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Licensing Fees

Friday, July 26, 2019  
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Dear Interested Party:

Effective October 1, 2019, the fees for initial licensure, license renewal, and late renewal penalty will increase. It is the Board of Massage’s desire to address the public’s concerns about the upcoming fee increase.

Who has authority for setting fees?
The board does not have authority to establish fees or make recommendations for a fee change. The fees for every health profession fall under the jurisdiction of the secretary of Health. (WAC 246-12-330).

What factors have contributed to the need for the increase?
The main reason for the fee increase is high disciplinary costs for the massage profession. Costs associated with disciplinary spending include investigations, legal services, and attorney general services. Complaints alleging unlicensed practice of massage therapy, sexual misconduct, and noncompliance with continuing education are all much higher in the massage profession than other health professions.

Costs associated with the unlicensed practice of massage are significant due to a high volume of unlicensed practice cases. The attached document illustrates data for the top five health professions with cases alleging unlicensed practice. You can find more detailed information in the 2015-2017 Uniform Disciplinary Act Biennial Report.

In addition, cases involving sexual misconduct are high priority and often cost the profession more than cases associated with unlicensed practice or noncompliance with continuing education. Lastly, noncompliance with continuing education is a significant cost as the department randomly audits two percent of renewing practitioners every month. About half of the audited massage therapists are found to be noncompliant.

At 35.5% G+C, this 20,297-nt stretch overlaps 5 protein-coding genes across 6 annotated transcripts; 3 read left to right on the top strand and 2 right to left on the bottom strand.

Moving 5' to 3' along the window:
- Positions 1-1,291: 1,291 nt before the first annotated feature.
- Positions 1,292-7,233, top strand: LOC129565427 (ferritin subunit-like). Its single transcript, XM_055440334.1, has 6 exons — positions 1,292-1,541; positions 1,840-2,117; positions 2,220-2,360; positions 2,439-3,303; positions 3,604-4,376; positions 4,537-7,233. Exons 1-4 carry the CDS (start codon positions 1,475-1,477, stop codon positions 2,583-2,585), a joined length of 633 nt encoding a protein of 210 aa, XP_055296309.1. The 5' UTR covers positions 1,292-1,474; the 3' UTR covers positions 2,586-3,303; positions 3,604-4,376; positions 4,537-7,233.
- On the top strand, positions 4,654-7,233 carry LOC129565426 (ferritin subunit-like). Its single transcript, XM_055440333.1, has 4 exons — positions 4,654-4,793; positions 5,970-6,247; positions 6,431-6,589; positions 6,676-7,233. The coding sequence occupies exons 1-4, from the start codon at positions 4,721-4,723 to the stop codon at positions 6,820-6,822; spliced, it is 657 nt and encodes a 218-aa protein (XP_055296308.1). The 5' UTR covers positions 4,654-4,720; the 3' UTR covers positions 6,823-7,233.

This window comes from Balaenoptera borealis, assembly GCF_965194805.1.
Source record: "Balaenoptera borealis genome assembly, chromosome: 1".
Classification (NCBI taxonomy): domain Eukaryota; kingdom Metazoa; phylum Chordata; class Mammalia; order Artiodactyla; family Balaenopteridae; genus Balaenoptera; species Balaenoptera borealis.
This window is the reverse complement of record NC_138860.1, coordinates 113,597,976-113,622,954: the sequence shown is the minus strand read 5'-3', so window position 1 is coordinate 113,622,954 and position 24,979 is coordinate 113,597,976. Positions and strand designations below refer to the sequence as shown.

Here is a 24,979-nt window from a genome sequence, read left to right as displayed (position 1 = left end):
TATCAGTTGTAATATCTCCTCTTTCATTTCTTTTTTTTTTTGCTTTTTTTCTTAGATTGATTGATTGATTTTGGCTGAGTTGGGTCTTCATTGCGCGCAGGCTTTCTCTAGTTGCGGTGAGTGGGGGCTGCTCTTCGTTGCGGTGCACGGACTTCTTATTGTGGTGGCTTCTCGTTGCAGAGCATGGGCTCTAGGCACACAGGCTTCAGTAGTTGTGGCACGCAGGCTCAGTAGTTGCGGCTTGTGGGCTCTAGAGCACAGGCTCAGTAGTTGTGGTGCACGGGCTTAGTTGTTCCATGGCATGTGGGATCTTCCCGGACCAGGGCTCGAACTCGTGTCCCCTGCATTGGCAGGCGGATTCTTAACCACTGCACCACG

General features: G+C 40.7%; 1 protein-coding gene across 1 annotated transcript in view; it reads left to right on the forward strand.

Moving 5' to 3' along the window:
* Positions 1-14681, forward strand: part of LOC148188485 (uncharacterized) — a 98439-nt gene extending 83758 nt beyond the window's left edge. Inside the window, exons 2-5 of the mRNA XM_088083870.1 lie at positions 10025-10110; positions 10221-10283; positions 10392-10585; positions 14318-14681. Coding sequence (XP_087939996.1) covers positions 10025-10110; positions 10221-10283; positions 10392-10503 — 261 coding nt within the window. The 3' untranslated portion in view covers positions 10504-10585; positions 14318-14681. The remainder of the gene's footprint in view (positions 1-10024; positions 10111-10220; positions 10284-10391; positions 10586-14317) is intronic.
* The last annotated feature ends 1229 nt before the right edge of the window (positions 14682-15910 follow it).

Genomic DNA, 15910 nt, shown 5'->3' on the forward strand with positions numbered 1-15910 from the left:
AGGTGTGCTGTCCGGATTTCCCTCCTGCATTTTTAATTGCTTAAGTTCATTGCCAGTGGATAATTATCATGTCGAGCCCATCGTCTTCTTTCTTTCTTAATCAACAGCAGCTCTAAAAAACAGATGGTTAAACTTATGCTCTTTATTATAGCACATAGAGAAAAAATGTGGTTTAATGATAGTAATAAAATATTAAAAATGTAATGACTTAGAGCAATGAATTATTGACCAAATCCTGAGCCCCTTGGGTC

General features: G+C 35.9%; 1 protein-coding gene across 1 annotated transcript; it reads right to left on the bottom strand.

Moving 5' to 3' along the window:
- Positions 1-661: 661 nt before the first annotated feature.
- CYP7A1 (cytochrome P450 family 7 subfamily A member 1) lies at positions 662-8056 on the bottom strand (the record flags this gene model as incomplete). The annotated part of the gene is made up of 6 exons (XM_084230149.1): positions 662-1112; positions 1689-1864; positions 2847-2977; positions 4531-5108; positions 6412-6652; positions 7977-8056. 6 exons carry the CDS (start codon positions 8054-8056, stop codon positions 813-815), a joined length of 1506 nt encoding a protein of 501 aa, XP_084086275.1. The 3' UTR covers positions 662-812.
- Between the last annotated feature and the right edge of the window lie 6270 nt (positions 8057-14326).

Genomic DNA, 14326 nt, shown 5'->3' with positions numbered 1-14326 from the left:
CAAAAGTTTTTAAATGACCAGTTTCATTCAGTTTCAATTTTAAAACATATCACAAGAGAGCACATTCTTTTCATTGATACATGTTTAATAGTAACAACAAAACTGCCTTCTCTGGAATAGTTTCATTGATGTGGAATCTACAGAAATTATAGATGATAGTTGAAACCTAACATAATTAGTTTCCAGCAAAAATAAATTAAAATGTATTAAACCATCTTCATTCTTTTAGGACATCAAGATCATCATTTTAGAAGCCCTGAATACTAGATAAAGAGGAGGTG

Why must massage therapists cover the costs for people practicing without a license?
RCW 43.70.250 requires that each health profession’s budget must be self-sustaining and borne by the profession. Therefore, costs associated with complaints of unlicensed massage practice of massage therapy come directly out of the massage profession’s budget. This applies to all health professions.

While the secretary may charge a civil fine in unlicensed practice of massage cases, (RCW 18.130.190(3)), in many cases, the fine does not completely cover the costs. The law does not allow the department to issue a fine covering all costs associated with the case. The monies collected from these fines go directly back into the specific health profession’s account.

We hope this information is useful in understanding the necessity for a fee increase. The department has implemented procedures to avoid an even higher increase. In addition, the department and Board of Massage have increased efforts to assist with keeping discipline costs low, including outreach related to noncompliance with continuing education.

The Board of Massage remains firmly committed to its mission and mandate of public protection. If you have any questions, you can contact the massage program manager at megan.maxey@doh.wa.gov or 360-236-4945.


Stephanie Dickey, LMT, Board of Massage chair, and members of the Board of Massage


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